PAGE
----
Evaluation and Effectiveness of Counter-Terrorism
Fiona de Londras
Birmingham Law School
June 29, 2016
Forthcoming in Wim Hardyns, Koen Ponnet, Genserik Reniers, Wim Smit, Luc Braeckmans & Barbara Segaert (eds), Socially Responsible Innovation in Security: Critical Reflections (2017)
In spite of their proliferation at national and supra-national levels, evaluation of whether counter-terrorist measures are actually effective is worryingly inadequate or, sometimes, simply non-existent. In this short essay I argue that the expansion of counter-terrorism in the past decade and a half has had, and continues to have, serious implications for human rights (not only of suspected terrorists, but of all of us), for democracy, and for the Rule of Law. As a result, part of assessing the justifiability of maintaining (and expanding) these measures must be to establish that they are not only prospectively necessary and designed with rights concerns in mind (the arguments made in justifying their introduction), but also actually effective and proportionate. In order for us to truly assess the effectiveness of counter-terrorist measures and the robustness of the underlying necessity claim, we must assess the extent to which they meet both meta-objectives of security measures per se and the specific objectives of these measures themselves in as comprehensive, rigorous, and open a way possible. Current practice is, however, not to do this in a systematic manner, meaning that counter-terrorism continues to expand on the basis of prospective arguments as to its necessity and appropriateness, claims for trust on the part of governments and, ultimately, shaky evidentiary bases.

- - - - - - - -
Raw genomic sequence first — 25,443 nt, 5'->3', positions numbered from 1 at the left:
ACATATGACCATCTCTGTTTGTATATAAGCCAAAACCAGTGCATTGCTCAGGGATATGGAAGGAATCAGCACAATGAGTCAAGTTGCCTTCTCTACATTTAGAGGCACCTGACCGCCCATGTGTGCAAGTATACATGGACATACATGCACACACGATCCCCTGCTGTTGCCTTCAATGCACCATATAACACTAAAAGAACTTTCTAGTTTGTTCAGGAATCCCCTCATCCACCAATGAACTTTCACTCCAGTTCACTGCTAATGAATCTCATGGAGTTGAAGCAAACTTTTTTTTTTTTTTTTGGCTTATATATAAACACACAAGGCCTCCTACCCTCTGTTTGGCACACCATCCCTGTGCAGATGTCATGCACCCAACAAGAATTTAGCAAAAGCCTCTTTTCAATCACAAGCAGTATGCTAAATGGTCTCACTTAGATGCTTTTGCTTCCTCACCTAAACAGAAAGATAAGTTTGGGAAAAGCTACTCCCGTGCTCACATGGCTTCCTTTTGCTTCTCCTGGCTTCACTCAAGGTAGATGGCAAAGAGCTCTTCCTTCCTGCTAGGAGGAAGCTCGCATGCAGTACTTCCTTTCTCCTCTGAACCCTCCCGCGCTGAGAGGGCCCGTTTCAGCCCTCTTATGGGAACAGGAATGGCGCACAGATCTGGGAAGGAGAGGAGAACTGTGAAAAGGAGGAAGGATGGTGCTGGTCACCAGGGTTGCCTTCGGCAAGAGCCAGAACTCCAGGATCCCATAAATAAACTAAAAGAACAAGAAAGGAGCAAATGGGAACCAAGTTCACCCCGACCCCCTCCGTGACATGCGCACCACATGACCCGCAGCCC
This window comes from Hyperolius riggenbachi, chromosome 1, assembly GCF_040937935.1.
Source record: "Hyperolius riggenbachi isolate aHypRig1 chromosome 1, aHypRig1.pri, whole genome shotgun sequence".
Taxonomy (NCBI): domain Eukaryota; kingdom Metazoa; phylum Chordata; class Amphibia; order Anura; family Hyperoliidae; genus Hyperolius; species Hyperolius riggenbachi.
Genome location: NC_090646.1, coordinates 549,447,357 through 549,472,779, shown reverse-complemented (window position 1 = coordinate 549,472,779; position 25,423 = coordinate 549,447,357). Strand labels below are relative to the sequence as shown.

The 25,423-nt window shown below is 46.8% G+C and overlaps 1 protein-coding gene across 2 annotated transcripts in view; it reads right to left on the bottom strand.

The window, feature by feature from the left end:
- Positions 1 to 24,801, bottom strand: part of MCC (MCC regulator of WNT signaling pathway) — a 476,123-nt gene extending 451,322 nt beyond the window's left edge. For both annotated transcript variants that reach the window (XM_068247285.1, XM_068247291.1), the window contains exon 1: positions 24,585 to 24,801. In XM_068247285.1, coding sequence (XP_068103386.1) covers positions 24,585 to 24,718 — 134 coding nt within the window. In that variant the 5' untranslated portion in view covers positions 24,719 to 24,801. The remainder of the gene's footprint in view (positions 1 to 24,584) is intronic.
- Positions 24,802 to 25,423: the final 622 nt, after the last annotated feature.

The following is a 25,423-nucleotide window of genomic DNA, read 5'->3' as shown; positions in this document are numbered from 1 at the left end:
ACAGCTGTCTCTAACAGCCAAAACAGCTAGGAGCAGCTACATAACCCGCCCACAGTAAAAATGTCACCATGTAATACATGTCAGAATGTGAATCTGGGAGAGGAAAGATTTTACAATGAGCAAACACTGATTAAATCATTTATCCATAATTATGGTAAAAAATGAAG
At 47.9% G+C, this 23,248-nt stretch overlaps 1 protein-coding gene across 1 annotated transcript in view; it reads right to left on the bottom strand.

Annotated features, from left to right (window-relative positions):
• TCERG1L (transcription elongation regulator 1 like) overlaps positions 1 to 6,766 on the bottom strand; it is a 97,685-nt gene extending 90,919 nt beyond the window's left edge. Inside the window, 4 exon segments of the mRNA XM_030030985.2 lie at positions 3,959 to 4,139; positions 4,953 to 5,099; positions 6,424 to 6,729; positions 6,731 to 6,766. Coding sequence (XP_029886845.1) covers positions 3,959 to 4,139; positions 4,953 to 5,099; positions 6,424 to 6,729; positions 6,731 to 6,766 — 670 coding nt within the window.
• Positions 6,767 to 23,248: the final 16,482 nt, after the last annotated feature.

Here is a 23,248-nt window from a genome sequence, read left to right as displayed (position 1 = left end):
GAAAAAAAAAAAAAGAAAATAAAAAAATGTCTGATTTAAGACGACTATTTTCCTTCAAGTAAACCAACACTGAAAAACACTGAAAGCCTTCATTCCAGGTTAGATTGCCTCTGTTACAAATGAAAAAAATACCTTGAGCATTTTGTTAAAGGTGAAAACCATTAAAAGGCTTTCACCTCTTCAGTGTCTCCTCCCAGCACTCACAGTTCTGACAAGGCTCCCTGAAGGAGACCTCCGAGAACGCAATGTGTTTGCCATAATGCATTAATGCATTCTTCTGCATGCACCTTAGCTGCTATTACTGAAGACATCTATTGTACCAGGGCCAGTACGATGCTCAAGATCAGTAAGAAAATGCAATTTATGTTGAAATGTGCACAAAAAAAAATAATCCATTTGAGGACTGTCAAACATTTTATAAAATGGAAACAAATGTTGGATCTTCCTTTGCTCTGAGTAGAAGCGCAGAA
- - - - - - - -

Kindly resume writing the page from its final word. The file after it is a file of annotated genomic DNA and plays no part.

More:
Keywords: terrorism, counter-terrorism, security studies
Full text available at: http://papers.ssrn.com/sol3/papers.cfm?abstract_id=2801994